Israel Chemicals Ltd. (ICL) plunged the most in almost five years after OAO Uralkali (URKA) said global potash prices may fall about 25 percent as it quit a trade venture and plans to boost shipments independently.
The shares tumbled 15 percent to 30.18 shekels, the biggest intraday decline since November 2008, at 11:59 a.m. in Tel Aviv. Israel Corp., which holds a 52 percent stake in the maker of fertilizers, dropped 17 percent to 1,744 shekels. The two stocks led declines on the benchmark TA-25 Index, which fell 1.2 percent to 1,209.24.
“The development comes as a surprise which will bring down potash prices to levels that will also hurt Israel Chemicals’ profitability,” Ilanit Sherf, an analyst at Psagot Investment House in Tel Aviv, said today by phone. “Uralkali’s exit from the trade venture may also induce more competition and put further pressure on prices.”
Spokesmen at ICL or Israel Corp. were not immediately available for comment when contacted by Bloomberg News.
Uralkali’s cooperation with Belorusian potash producer Belaruskali reached “a deadlock” after the government in Minsk canceled their joint trader’s exclusive right to export the country’s potash and Belaruskali made independent deliveries, Uralkali said in a statement. The Russian potash producer will switch exports to its own trader, Uralkali Trading, from the joint venture, Belarusian Potash Co., known as BPC.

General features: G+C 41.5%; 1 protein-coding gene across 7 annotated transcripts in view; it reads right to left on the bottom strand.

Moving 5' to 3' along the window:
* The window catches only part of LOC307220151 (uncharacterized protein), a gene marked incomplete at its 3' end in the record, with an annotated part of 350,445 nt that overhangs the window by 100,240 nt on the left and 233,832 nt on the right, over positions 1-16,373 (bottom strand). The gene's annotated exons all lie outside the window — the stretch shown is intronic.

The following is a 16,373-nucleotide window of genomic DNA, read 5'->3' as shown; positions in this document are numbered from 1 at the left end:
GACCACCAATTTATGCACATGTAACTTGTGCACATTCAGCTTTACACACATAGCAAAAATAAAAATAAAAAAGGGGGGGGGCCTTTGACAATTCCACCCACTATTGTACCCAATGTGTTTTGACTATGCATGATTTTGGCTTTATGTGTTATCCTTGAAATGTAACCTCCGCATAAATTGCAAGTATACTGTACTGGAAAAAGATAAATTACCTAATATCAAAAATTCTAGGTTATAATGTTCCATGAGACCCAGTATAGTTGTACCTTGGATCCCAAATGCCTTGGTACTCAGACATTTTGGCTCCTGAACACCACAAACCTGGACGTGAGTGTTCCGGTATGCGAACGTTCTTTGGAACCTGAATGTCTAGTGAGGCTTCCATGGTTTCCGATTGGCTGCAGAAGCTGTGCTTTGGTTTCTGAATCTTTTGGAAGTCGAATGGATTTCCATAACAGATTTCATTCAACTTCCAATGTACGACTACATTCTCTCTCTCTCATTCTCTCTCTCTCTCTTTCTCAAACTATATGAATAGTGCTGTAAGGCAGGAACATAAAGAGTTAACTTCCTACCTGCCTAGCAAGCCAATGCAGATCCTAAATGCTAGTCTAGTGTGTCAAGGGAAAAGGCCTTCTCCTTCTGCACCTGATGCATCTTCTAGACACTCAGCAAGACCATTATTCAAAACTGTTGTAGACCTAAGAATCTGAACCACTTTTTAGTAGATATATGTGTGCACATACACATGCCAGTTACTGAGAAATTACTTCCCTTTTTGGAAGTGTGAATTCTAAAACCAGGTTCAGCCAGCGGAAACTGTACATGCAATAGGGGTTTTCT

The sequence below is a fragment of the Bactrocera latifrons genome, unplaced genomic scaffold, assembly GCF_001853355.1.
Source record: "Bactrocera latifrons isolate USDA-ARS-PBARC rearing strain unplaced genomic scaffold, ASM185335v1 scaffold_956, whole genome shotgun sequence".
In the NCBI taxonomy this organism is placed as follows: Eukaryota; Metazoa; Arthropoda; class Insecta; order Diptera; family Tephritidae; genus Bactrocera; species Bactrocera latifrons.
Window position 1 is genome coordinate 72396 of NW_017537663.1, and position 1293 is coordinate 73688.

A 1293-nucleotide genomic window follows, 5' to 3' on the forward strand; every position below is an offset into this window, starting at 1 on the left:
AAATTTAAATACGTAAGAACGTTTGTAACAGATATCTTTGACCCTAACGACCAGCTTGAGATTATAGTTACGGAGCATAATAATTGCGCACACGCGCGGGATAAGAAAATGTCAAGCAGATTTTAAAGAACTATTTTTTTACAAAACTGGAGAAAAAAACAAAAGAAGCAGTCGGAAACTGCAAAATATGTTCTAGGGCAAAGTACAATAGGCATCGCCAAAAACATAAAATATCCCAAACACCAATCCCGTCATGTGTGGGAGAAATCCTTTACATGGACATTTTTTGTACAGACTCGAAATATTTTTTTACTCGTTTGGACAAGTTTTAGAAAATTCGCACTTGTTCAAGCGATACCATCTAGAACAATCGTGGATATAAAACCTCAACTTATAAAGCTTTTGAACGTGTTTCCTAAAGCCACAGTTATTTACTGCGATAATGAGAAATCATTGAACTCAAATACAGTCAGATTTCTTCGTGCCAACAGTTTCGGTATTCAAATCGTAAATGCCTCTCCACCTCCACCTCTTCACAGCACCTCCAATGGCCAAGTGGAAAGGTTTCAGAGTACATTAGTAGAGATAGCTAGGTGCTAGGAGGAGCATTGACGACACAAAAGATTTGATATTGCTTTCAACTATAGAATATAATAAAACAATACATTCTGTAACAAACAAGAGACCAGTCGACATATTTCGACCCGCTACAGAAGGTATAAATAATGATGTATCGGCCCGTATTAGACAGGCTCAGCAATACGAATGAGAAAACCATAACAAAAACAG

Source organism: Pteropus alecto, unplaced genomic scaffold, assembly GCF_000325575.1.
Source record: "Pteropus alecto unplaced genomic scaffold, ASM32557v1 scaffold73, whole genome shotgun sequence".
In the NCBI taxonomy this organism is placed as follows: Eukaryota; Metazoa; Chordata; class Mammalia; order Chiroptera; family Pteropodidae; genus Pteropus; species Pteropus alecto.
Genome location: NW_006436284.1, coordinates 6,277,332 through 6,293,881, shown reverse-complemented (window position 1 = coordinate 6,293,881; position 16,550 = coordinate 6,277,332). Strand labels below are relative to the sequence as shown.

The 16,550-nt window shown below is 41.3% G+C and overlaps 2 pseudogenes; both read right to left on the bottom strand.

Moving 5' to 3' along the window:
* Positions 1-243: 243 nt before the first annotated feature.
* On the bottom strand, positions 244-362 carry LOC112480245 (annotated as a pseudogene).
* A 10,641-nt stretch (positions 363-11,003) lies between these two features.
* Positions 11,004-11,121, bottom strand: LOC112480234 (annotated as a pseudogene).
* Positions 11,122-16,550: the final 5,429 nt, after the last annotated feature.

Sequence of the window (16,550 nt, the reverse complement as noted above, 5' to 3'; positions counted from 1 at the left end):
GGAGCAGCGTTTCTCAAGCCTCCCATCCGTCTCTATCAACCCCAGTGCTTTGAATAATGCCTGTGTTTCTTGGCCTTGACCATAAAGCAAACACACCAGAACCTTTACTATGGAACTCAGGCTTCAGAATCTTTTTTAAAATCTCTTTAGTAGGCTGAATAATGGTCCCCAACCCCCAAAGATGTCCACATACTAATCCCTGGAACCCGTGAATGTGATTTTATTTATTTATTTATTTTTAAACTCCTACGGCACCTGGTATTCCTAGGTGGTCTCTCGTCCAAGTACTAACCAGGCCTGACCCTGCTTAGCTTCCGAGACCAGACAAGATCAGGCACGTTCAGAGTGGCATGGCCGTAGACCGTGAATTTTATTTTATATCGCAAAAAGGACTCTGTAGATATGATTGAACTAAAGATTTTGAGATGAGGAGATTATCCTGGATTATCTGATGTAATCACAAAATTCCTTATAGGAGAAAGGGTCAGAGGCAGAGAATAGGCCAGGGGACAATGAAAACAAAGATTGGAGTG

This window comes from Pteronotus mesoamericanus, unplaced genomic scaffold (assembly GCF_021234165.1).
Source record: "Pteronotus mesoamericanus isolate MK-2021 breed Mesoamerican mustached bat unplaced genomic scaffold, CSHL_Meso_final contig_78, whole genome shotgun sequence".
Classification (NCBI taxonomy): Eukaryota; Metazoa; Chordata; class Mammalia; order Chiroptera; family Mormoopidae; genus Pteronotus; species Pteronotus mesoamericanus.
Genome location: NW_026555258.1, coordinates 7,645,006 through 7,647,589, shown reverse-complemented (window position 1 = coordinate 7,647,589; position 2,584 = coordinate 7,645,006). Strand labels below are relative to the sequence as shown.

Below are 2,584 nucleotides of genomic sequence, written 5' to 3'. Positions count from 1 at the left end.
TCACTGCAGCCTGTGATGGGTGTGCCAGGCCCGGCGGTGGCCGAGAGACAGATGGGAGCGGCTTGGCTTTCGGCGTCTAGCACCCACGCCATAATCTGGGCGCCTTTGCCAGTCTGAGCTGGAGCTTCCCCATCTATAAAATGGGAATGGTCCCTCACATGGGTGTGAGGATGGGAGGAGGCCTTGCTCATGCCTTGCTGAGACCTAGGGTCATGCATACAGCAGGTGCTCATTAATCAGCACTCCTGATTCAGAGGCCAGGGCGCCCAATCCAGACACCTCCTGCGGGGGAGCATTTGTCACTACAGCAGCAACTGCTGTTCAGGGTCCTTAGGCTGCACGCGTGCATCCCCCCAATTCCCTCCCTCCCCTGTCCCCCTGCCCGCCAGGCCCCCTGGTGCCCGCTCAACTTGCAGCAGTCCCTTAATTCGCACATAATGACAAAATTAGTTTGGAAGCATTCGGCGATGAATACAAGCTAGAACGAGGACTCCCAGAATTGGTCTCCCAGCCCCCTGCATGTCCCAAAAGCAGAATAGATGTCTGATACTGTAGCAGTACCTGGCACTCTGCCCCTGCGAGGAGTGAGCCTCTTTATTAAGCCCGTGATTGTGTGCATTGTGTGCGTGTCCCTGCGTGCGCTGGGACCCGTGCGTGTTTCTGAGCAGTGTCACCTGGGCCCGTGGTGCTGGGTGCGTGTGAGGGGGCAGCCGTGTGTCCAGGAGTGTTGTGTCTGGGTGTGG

“The potash price may fall below $300 a ton after the change in our trading policy,” Chief Executive Officer Vladislav Baumgertner told reporters today by phone.
Uralkali plans to run at full capacity after changing trading policy and will boost output to 13 million tons in 2014 from this year’s 10.5 million tons, Baumgertner said. The producer will extend its first-half supply contract with China for the remainder of 2013, meaning it will ship as much as 500,000 tons more potash to China by the end of the year, Baumgertner said.
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